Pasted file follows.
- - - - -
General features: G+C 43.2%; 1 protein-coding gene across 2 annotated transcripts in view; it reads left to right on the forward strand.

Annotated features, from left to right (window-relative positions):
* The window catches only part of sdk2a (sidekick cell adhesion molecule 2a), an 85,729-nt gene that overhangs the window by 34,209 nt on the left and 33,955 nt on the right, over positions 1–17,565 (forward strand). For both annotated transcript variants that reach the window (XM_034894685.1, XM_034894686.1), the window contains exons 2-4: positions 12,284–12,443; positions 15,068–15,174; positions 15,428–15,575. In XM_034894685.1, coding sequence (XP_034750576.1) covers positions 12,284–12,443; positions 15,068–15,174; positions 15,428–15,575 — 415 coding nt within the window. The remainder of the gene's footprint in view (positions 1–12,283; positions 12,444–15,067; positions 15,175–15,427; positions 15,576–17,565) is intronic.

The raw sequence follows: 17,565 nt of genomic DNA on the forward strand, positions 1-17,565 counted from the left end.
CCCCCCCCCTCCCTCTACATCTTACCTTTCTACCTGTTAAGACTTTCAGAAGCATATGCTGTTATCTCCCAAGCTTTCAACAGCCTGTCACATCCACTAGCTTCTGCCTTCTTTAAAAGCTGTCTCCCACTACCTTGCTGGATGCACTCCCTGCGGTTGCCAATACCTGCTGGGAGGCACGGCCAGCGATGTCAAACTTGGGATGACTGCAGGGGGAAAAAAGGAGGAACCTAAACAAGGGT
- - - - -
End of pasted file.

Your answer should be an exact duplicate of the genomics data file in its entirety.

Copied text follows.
General features: G+C 43.2%; 1 protein-coding gene across 2 annotated transcripts in view; it reads left to right on the forward strand.

Annotated features, from left to right (window-relative positions):
* The window catches only part of sdk2a (sidekick cell adhesion molecule 2a), an 85,729-nt gene that overhangs the window by 34,209 nt on the left and 33,955 nt on the right, over positions 1–17,565 (forward strand). For both annotated transcript variants that reach the window (XM_034894685.1, XM_034894686.1), the window contains exons 2-4: positions 12,284–12,443; positions 15,068–15,174; positions 15,428–15,575. In XM_034894685.1, coding sequence (XP_034750576.1) covers positions 12,284–12,443; positions 15,068–15,174; positions 15,428–15,575 — 415 coding nt within the window. The remainder of the gene's footprint in view (positions 1–12,283; positions 12,444–15,067; positions 15,175–15,427; positions 15,576–17,565) is intronic.

The raw sequence follows: 17,565 nt of genomic DNA on the forward strand, positions 1-17,565 counted from the left end.
CCCCCCCCCTCCCTCTACATCTTACCTTTCTACCTGTTAAGACTTTCAGAAGCATATGCTGTTATCTCCCAAGCTTTCAACAGCCTGTCACATCCACTAGCTTCTGCCTTCTTTAAAAGCTGTCTCCCACTACCTTGCTGGATGCACTCCCTGCGGTTGCCAATACCTGCTGGGAGGCACGGCCAGCGATGTCAAACTTGGGATGACTGCAGGGGGAAAAAAGGAGGAACCTAAACAAGGGT